If a general partner dies during the year, earnings from self-employment include the distributive share of partnership profits through the end of the month in which the partner died.
Lifelong periodic payments are not subject to SE tax if the partner had no other interest in the partnership and did not perform services for the partnership during the year.
|S corporation shareholder||
Distributive share of earnings are not subject to SE tax. Wages paid for services performed subject to FICA.
|Share crop farming||
Producing crops or livestock on someone else’s land for a share of the crops or livestock is subject to SE tax, as is the landlord’s income if he or she materially participates in the farm activity.
|Department of Agriculture||
Payments for participating in a land diversion program are subject to SE tax.
|Community property states||
State laws that say income is earned on-half by each spouse do not apply to SE tax. The spouse who actually earns the income is subject to SE tax.
|Covenant not to compete||Not subject to SE tax.|
|Insurance agent (self-employed)||
Subject to SE tax on regular, renewal, and deferred commissions, if earned prior to retirement. Exception: Covenant not to compete.
|Rental real estate||
Not subject to SE tax unless substantial services are provided, such as a hotel or tourist camp.
|Newspaper and magazine sales||
Under age 18, exempt from SE tax. Age 18 or older, subject to SE tax.
Exempt from SE tax. Enter 'Exempt-Notary' on SE tax line of Form 1040.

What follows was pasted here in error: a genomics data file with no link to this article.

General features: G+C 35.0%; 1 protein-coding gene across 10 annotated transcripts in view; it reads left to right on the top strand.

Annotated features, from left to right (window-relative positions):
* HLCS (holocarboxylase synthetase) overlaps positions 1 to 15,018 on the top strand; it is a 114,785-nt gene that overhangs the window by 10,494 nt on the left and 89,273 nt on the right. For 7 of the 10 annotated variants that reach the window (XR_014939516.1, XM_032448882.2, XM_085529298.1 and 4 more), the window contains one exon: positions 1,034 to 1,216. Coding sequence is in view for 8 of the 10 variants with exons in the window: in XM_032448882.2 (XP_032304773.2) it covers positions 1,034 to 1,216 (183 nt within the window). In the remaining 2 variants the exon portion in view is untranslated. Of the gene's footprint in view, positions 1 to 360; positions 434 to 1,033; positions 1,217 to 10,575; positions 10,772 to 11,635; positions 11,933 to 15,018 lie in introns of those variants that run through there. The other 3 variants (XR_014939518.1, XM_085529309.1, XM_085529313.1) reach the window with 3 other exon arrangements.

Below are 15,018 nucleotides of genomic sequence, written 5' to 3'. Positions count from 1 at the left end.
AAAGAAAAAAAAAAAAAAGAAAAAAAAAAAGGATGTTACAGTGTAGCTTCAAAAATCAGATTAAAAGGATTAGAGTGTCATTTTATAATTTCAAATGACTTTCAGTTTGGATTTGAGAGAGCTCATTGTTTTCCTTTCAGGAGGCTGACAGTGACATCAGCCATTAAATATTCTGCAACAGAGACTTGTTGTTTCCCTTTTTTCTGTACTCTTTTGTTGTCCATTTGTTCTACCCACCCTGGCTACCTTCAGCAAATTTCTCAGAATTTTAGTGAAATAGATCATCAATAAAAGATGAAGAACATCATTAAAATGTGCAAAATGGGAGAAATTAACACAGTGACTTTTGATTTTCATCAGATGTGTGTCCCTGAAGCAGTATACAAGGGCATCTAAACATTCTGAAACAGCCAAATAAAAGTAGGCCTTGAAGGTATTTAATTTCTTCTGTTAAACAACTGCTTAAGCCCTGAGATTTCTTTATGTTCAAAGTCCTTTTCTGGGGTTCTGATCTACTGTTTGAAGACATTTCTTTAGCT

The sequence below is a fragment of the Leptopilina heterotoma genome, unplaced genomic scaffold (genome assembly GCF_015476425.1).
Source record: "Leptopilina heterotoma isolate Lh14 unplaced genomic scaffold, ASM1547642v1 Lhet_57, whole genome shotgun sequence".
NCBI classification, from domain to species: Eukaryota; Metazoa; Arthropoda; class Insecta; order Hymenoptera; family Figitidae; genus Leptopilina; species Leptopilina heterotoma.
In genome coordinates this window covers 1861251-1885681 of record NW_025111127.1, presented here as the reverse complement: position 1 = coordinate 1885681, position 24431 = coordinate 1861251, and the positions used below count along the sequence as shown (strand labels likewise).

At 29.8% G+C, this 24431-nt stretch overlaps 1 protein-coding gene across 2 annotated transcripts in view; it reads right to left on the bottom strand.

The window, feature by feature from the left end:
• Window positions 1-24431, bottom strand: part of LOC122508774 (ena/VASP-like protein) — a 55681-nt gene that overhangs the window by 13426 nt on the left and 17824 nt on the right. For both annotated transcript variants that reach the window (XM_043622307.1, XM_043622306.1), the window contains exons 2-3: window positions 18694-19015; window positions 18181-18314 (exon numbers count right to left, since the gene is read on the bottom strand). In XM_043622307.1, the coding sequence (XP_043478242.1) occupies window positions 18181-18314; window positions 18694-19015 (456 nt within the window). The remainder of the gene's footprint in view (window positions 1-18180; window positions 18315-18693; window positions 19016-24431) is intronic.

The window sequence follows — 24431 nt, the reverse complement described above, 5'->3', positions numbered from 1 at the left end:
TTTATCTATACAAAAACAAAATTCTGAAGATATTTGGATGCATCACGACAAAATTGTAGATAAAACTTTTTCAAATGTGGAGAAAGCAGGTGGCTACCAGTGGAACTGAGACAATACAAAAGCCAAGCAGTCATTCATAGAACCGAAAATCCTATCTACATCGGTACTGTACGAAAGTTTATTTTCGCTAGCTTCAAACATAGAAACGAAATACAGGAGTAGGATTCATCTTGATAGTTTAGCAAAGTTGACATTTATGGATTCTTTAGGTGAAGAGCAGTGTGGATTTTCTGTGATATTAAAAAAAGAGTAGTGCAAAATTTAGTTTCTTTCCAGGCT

|Interest on accounts receivable||
Subject to SE tax if received in the course of trade or business.
|Net operating loss||
Carryovers from other years do not reduce current year earnings for SE tax calculation purposes.
|Fishing vessel crew members||
Subject to SE tax if compensation based on share of catch and average crew size is less than 10. Crews of 10 or more are considered employees.
|Corporate director fees||Subject to SE tax.|
|Estate fiduciary fees||
Not subject to SE tax unless taxpayer is a professional fiduciary or an active participant in the estate’s trade or business.
Not subject to SE tax unless due to the business use of Section 179 or 280F property falling to 50% or less.
|Church employees (not a minister or religious order member)||
Must pay SE tax on wages exceeding $108.22 (unless minister or member of religious order) if employer has a certificate in effect electing an exemption from employee Social Security and Medicare taxes.
|Ministers and members religious order||
Pay SE tax on salaries and other income for services performed as an ordained, commissioned, or licensed minister, member of a religious order, or a Christian Science practitioner. Housing allowance income may be subject to SE tax. Exceptions: A minister or Christian Science practitioner can apply for exemption from SE tax by filing Form 4361. A member of a recognized religious group can file for and exemption from SE tax if he or she is conscientiously opposed to accepting Social Security or Medicare benefits, by filing Form 4029. Services performed by a member of a religious order who has taken a vow of poverty is exempt from SE tax.
|U.S. citizen employed by foreign government||
Subject to SE tax only if the services are performed in the U.S., Puerto Rico, Guam, American Samoa, the Commonwealth of the Northern Mariana Islands, or the Virgin Islands.
|Foreign earned income||
U.S. citizens living and working outside the U.S. are subject to SE tax on SE earnings, unless the U.S. has a Social Security exemption agreement with the foreign country. The foreign earned income exclusion for income tax purposes does not apply to SE tax.
|State and local government employees||
Certain fee basis government employees not covered under a Social Security agreement may be subject to SE tax.